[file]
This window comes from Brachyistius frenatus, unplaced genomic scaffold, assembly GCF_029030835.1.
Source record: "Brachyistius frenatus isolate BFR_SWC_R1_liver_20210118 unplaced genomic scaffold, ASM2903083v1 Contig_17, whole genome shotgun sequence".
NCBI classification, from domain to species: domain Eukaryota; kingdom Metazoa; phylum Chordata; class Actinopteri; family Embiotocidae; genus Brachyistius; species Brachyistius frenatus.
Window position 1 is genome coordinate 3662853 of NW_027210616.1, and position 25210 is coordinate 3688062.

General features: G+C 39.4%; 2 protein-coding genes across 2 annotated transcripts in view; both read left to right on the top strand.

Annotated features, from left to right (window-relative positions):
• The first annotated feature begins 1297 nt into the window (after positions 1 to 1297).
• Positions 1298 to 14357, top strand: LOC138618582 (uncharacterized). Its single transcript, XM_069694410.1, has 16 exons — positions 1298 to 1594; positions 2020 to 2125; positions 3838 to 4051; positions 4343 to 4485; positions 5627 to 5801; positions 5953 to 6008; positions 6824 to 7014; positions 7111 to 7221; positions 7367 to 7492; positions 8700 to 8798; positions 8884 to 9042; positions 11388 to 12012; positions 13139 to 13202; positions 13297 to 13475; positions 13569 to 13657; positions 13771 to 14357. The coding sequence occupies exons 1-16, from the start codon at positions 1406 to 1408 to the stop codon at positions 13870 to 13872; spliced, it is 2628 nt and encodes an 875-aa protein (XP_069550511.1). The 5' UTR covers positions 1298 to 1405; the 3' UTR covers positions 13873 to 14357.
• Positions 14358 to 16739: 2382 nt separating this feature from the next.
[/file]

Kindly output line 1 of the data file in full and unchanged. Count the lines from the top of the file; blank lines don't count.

This window comes from Brachyistius frenatus, unplaced genomic scaffold, assembly GCF_029030835.1.